Ok, that chore is done. I need to go back and get Paloma, the old grey mare that we also inherited from our neighbors. But she’s not going anywhere, so I can do that later. I’m impressed with Tucker, as he stayed back and did as I directed, without getting too close to the horses or mules heels. He was there, as a presence, but wasn’t pushy or barky. He’s an awesome dog, and I’m so glad I have him.

Chris or I will have to come back over and fix the fence as best we can. It doesn’t look good with the fence down like that, especially since they’re trying to sell the house. But again, that’ll wait for a day or two.

Life with a Bull

Our young Dexter bull, Elliott, went AWOL the other day, as he must have become bored with the cows that were in his pasture. I kinda wondered where he was on Thursday night, but as our pasture is slightly rolling, I didn’t think much of it when I didn’t see him, figuring that he was close by, just not within sight. When I took the dogs for a walk around the pasture the next morning, I noticed the we were missing one red cow. Well, actually, one red bull. So I called our neighboring rancher, as they have been bringing their calves down off the mountain the last few weeks, and I figured he would most likely head over there. Robert said he hadn’t seen him, but I was welcome to take a 4-wheeler and go check the fields.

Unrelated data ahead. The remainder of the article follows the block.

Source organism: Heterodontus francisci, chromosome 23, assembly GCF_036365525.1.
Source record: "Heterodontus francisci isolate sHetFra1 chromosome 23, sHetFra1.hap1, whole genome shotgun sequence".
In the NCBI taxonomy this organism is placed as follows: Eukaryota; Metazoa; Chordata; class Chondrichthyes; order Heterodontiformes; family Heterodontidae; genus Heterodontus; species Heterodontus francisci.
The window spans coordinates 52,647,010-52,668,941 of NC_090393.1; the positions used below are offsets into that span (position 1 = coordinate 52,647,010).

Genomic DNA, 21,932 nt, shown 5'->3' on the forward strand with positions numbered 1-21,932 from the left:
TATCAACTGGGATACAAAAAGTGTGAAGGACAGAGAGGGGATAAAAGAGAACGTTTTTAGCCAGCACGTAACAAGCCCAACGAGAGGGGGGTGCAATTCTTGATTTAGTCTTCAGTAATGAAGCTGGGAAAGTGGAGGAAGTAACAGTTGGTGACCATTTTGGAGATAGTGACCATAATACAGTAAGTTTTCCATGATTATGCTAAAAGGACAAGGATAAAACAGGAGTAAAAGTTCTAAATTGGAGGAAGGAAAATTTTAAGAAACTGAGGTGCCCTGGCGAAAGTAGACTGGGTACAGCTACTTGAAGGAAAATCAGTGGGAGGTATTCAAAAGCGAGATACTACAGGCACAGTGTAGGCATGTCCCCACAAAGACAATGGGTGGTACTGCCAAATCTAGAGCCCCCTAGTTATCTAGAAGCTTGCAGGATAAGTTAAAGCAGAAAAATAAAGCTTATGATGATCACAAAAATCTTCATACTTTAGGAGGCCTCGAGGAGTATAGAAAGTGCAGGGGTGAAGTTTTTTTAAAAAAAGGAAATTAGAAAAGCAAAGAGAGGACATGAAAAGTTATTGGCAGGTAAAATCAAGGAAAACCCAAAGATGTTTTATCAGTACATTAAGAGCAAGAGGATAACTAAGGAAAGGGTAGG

So I drove down to the pens to go look for the errant bull, and noticed he was in the runway, with the gates closed. I figured that Robert’s dad had put him there, so went on to a previous commitment that I had that morning. I called Chris to let him know that Elliott was indeed at the neighbors ranch, but he was locked up. Chris said that we would pick him up tonight when he got home, and not to worry about him.

While I was in town, Robert called and said that he had moved Elliott over to the southwest pen, and we could pick him up when we got the chance. I wasn’t too worried about it, as the pens are well made and have handled hundreds of cattle. I drove by several times on my way to and from town, and saw him longingly drooling over the heifers that were just soooo close, but out of reach. One time I drove by, and he was on his knees trying to crawl underneath the panels. I laughed, and thought how typical it was of him.